As I’ve alluded to before, out school is fairly diverse and considered an “inner-city” school. It is also a magnet school, which means that it has a specialized curriculum (in this case Montessori). Families who live in the school’s neighborhood zone can automatically get into the school while those outside the zone need to hope that they get picked from the lottery. We have a large mix of African immigrant families and a decent representation of Native American Indian, African American and SE Asian families in the neighborhood and school. We also have a much-larger-than-average representation of gay and lesbian and transracial adoptive families (and several are both).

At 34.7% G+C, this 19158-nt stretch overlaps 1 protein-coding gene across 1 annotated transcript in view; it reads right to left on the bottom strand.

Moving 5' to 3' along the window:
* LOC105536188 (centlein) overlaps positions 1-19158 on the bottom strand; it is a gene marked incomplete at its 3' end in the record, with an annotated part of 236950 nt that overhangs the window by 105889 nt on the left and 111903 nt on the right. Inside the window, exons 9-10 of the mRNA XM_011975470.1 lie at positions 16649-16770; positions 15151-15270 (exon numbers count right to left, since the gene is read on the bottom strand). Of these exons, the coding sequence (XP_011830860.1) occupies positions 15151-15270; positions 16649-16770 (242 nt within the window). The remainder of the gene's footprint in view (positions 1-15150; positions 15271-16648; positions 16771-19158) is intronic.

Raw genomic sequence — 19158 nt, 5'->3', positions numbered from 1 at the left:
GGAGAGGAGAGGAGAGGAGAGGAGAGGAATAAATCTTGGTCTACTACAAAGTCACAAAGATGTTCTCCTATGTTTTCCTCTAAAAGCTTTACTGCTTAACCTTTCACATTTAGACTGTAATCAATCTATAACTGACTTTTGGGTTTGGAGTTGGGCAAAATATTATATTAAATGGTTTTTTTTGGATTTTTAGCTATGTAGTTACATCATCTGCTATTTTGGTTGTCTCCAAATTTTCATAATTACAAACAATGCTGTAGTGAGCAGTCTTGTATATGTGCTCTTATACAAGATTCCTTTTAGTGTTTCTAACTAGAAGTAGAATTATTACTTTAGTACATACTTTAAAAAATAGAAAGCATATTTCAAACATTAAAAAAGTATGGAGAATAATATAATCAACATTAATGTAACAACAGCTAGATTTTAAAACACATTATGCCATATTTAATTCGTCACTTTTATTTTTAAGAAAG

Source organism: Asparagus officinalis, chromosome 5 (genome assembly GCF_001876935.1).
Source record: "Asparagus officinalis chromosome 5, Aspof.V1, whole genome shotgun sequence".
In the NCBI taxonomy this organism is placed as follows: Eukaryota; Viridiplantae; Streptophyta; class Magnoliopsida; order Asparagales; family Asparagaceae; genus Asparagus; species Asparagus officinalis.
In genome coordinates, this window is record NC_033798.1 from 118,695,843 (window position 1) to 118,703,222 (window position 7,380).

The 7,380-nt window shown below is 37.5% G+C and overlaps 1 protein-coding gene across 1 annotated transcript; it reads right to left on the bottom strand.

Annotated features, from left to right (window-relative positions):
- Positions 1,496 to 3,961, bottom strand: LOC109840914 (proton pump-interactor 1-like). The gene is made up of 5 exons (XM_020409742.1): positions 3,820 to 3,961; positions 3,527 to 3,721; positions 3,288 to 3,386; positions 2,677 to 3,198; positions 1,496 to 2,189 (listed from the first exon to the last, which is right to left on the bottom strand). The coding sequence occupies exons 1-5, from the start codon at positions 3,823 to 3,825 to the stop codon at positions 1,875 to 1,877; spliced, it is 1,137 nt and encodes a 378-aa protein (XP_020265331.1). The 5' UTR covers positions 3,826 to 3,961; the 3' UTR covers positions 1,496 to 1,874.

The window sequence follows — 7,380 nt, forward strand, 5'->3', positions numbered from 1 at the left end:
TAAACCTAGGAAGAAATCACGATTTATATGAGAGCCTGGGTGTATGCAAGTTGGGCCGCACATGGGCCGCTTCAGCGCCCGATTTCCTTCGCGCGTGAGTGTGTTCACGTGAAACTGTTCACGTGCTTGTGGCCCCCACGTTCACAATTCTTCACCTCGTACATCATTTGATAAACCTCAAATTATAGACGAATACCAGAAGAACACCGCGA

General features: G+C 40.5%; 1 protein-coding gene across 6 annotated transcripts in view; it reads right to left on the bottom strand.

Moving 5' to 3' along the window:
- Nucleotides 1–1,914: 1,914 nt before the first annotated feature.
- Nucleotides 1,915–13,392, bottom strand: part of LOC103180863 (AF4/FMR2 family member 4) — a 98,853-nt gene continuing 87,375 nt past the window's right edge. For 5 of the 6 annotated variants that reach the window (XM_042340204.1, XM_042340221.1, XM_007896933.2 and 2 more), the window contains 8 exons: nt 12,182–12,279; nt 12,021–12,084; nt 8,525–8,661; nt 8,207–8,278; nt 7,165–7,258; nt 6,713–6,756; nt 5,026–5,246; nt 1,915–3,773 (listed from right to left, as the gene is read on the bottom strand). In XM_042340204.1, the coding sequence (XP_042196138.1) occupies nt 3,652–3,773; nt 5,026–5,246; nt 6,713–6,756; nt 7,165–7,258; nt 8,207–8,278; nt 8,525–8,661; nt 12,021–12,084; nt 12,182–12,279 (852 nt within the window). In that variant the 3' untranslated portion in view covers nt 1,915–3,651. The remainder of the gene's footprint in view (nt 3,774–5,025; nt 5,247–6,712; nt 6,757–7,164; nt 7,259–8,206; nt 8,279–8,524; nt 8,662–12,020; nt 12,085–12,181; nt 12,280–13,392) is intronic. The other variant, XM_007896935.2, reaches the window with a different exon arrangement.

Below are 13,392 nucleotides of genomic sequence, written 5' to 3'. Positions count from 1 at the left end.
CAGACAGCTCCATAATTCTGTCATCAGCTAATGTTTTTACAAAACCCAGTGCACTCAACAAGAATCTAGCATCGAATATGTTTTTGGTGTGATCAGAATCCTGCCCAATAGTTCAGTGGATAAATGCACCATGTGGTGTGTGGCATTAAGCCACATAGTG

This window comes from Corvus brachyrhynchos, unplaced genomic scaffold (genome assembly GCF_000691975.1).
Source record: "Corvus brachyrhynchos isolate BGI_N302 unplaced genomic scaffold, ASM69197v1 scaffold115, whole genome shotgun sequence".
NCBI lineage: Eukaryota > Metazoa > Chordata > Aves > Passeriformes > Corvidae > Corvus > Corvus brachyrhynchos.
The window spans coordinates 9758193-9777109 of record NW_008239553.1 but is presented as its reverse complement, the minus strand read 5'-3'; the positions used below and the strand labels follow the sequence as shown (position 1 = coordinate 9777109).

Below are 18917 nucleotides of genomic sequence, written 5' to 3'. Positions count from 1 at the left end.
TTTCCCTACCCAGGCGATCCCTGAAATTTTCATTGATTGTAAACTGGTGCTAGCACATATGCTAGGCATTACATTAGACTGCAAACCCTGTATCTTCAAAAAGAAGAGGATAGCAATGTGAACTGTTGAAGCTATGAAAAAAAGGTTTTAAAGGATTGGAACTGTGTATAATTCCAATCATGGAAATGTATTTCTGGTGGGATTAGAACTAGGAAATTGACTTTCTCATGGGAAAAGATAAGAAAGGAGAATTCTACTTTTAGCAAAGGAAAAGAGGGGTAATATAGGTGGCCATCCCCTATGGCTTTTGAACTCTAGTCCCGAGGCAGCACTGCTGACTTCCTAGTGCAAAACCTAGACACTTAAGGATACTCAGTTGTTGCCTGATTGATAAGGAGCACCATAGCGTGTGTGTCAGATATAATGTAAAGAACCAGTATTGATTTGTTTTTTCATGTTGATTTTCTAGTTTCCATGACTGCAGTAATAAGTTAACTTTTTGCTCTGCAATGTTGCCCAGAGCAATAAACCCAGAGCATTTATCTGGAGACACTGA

Over the summer, I’d tried several times to talk to my co-worker, who first informed me of the Mom’s Night Out event. I felt this co-worker was an ally and someone I could trust. However, we don’t work in the same building, so I didn’t get the chance to talk to her in person about what transpired until July.
My colleague was saddened and as upset as me about how “Mary” passed over the moms of color when handing out invitations. She admitted she hadn’t looked around to see how many moms of color were at the party, but she related that she often thought about why more parents of color didn’t participate in the PTO or on other school committees. We had a nice discussion about inclusiveness and how organizations can recruit and retain families of color.